Realtor.com says inventory shortage driving up home prices, mortgage payments

A new report finds that homeowners with a mortgage are paying 13 percent more per month, or about $168 for the median home.

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This spring, people hoping to buy a home may be faced with a double whammy of rising house prices and growing mortgage payments.

The average price of a home for sale on Realtor.com has gone up by nearly 10 percent between 2017 and 2018, as a new report by News Corp.’s portal website indicates. At the same time, average mortgage payments rose nationally by approximately 13 percent a month–adding up to an extra $168 a month in mortgage payments for a median price home.

“Buyers can expect to see more of their paychecks go to their mortgage payments this year,” said Danielle Hale, Realtor.com’s chief economist, in a statement.

While monthly mortgage payments rose across the country, some cities saw a particularly dramatic jump–rising by $378 for a median priced home in San Francisco, $363 for one in Los Angeles, $242 in San Diego, $236 in Minneapolis and $213 in Atlanta. The biggest mortgage increase occurred in Seattle–rising $449 from an average payment on a median priced home of $2,343 in February 2017 to $2,792 in February 2018.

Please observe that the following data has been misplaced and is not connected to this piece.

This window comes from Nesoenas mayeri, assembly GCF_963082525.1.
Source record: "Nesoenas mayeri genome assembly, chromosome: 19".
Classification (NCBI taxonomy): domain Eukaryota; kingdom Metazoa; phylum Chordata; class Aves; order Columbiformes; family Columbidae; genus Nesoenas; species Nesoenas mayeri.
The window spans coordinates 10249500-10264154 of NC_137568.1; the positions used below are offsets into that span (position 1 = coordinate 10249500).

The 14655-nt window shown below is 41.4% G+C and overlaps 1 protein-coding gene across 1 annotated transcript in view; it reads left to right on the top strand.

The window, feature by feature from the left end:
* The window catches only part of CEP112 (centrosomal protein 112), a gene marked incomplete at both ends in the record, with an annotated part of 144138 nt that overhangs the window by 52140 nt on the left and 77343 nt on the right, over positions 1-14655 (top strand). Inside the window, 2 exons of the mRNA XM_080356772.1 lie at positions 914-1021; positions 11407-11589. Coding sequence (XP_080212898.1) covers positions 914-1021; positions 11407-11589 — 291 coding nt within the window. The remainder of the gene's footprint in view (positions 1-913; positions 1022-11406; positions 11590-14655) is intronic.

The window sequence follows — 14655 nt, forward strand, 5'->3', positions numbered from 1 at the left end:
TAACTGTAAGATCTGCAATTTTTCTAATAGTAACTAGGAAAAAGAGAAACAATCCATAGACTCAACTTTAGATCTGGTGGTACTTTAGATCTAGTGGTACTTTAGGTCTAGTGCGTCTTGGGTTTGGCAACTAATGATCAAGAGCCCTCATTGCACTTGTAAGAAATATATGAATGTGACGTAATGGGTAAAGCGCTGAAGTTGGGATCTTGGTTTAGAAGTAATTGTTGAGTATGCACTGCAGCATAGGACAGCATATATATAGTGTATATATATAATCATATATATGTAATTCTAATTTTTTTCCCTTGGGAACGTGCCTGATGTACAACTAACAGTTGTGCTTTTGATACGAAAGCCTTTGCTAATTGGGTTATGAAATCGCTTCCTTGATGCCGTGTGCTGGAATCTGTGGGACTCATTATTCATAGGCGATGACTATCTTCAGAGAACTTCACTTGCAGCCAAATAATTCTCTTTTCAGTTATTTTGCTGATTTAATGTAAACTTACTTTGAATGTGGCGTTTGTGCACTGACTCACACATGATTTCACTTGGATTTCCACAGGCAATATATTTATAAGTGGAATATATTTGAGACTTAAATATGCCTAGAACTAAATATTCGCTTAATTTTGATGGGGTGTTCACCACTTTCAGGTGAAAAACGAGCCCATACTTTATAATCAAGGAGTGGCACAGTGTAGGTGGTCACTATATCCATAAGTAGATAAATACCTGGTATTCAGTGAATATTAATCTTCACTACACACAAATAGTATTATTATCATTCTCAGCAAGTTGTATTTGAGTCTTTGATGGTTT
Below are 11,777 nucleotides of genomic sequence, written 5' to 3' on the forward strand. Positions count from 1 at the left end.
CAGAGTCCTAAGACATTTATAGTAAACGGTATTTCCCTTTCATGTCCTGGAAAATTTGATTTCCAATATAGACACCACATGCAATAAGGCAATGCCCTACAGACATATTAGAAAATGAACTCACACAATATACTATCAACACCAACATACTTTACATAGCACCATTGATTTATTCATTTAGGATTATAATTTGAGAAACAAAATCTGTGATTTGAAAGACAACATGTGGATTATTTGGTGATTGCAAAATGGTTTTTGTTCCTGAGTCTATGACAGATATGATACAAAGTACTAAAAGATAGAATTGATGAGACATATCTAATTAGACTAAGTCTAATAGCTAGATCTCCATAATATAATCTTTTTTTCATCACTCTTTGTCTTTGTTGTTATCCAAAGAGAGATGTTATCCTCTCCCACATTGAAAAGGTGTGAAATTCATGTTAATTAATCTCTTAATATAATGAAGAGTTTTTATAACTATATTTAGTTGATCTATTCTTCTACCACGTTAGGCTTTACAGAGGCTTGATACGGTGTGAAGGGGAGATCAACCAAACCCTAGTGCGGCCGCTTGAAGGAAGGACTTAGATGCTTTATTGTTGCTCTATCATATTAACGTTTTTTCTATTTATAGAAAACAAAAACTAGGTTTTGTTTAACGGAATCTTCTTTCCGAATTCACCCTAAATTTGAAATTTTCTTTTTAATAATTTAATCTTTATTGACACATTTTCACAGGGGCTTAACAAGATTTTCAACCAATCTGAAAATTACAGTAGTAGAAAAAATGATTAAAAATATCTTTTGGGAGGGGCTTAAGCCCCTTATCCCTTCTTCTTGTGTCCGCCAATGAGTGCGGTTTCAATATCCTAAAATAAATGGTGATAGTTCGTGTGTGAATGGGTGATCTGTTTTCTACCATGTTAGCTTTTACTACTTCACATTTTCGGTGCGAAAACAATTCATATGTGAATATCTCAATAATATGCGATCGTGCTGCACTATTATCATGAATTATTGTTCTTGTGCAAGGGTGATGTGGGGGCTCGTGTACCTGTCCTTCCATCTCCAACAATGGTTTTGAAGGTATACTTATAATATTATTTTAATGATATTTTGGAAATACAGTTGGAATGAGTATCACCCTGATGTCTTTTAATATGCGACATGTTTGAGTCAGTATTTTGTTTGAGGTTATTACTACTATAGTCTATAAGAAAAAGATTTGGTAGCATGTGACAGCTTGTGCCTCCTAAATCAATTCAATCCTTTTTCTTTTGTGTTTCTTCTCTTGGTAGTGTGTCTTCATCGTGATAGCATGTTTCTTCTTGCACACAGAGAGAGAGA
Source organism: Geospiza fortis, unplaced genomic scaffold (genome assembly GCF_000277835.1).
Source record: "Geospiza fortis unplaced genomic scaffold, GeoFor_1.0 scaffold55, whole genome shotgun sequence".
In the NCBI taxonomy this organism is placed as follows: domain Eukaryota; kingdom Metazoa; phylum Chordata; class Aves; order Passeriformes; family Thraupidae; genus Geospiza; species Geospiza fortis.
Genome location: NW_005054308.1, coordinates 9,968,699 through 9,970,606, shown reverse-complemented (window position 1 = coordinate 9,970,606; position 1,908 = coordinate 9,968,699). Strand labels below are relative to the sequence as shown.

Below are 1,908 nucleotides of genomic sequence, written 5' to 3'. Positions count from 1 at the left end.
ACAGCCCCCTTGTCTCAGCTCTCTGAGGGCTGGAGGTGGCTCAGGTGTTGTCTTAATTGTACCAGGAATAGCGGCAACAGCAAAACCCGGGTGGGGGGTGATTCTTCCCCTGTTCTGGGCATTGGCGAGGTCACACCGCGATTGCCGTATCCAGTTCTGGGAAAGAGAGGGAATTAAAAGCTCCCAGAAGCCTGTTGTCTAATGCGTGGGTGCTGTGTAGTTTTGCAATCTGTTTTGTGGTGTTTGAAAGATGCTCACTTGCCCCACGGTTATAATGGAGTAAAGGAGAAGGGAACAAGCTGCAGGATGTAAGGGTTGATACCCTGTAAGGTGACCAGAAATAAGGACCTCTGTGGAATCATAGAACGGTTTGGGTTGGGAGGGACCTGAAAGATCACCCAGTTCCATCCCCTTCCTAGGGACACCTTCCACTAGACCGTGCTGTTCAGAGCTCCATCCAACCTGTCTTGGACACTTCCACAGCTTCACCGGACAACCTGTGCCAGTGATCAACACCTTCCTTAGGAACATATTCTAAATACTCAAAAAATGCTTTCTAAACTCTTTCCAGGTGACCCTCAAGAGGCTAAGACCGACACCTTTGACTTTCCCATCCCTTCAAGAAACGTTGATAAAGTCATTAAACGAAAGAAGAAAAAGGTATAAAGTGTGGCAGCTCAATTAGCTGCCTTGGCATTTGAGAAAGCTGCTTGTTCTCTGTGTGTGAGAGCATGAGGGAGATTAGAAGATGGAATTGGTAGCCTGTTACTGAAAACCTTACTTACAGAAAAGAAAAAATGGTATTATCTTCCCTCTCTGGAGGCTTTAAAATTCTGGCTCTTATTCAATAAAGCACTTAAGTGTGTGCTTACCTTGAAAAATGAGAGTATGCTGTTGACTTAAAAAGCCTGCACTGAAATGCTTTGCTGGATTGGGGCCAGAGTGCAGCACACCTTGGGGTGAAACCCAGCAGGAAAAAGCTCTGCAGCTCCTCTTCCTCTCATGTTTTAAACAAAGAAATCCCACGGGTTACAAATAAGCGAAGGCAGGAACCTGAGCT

Somewhat surprisingly, New York City did not feature on the list of 20 cities with the largest mortgage increases.

The reason for the overall jump, Hale explained, comes from the longtime lull on the housing market in the period after the 2008-2009 recession.

As a result, the houses that are on the market have continuously risen in price — first-time homebuyers are choosing from more expensive homes than they had been in the past.

“Tight inventory has limited options for buyers and sent home prices soaring in many markets,” Hale said. “Now, home buyers will also have to factor in higher mortgage rates.”

According to the study, rising home prices contributed to 64 percent of the overall jump in mortgage payments in the 20 cities.

“Despite mortgage rates still being historically low, the combination of higher prices and rising rates, will further challenge trade-up and first-time buyers, usually millennials or gen-‘X’ers,” Hale said. “They will have to borrow more money at a higher rate to close on a home in this market.”

Out of the cities analyzed, San Francisco, Los Angeles and Seattle had the highest median house listing price–at $899,000, $723,972 and $527,470, respectively.

Email Veronika Bondarekno